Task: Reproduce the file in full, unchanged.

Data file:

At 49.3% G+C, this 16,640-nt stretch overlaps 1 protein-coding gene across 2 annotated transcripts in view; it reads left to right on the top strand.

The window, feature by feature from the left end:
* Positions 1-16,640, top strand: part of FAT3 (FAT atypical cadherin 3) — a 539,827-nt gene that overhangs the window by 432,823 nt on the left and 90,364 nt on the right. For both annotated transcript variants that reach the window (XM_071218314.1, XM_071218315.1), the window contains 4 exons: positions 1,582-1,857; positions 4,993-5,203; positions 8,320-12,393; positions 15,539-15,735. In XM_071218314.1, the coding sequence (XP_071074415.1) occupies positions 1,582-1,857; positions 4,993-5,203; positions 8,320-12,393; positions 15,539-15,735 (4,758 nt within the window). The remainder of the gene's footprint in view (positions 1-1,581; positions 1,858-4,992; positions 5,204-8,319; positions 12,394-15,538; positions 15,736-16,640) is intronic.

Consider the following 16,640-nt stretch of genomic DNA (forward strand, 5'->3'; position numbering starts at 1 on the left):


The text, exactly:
At 49.3% G+C, this 16,640-nt stretch overlaps 1 protein-coding gene across 2 annotated transcripts in view; it reads left to right on the top strand.

The window, feature by feature from the left end:
* Positions 1-16,640, top strand: part of FAT3 (FAT atypical cadherin 3) — a 539,827-nt gene that overhangs the window by 432,823 nt on the left and 90,364 nt on the right. For both annotated transcript variants that reach the window (XM_071218314.1, XM_071218315.1), the window contains 4 exons: positions 1,582-1,857; positions 4,993-5,203; positions 8,320-12,393; positions 15,539-15,735. In XM_071218314.1, the coding sequence (XP_071074415.1) occupies positions 1,582-1,857; positions 4,993-5,203; positions 8,320-12,393; positions 15,539-15,735 (4,758 nt within the window). The remainder of the gene's footprint in view (positions 1-1,581; positions 1,858-4,992; positions 5,204-8,319; positions 12,394-15,538; positions 15,736-16,640) is intronic.

Consider the following 16,640-nt stretch of genomic DNA (forward strand, 5'->3'; position numbering starts at 1 on the left):